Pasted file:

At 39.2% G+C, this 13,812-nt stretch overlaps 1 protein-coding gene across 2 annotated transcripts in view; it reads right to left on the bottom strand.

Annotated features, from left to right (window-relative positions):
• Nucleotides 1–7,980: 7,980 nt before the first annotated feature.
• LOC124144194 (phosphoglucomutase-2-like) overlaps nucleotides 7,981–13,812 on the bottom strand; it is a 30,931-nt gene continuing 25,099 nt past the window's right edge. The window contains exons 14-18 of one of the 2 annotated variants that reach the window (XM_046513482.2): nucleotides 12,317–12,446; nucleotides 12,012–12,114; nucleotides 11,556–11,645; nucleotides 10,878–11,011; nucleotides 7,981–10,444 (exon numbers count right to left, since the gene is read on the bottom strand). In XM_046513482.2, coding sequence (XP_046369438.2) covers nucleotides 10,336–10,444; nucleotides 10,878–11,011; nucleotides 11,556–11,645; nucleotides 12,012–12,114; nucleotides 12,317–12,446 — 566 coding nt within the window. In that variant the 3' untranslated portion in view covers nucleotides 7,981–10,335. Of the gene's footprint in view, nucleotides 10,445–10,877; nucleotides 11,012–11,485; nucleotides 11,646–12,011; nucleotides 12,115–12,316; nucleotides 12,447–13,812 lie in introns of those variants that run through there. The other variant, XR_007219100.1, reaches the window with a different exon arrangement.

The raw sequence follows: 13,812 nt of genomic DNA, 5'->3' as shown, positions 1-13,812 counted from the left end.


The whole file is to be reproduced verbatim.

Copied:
At 39.2% G+C, this 13,812-nt stretch overlaps 1 protein-coding gene across 2 annotated transcripts in view; it reads right to left on the bottom strand.

Annotated features, from left to right (window-relative positions):
• Nucleotides 1–7,980: 7,980 nt before the first annotated feature.
• LOC124144194 (phosphoglucomutase-2-like) overlaps nucleotides 7,981–13,812 on the bottom strand; it is a 30,931-nt gene continuing 25,099 nt past the window's right edge. The window contains exons 14-18 of one of the 2 annotated variants that reach the window (XM_046513482.2): nucleotides 12,317–12,446; nucleotides 12,012–12,114; nucleotides 11,556–11,645; nucleotides 10,878–11,011; nucleotides 7,981–10,444 (exon numbers count right to left, since the gene is read on the bottom strand). In XM_046513482.2, coding sequence (XP_046369438.2) covers nucleotides 10,336–10,444; nucleotides 10,878–11,011; nucleotides 11,556–11,645; nucleotides 12,012–12,114; nucleotides 12,317–12,446 — 566 coding nt within the window. In that variant the 3' untranslated portion in view covers nucleotides 7,981–10,335. Of the gene's footprint in view, nucleotides 10,445–10,877; nucleotides 11,012–11,485; nucleotides 11,646–12,011; nucleotides 12,115–12,316; nucleotides 12,447–13,812 lie in introns of those variants that run through there. The other variant, XR_007219100.1, reaches the window with a different exon arrangement.

The raw sequence follows: 13,812 nt of genomic DNA, 5'->3' as shown, positions 1-13,812 counted from the left end.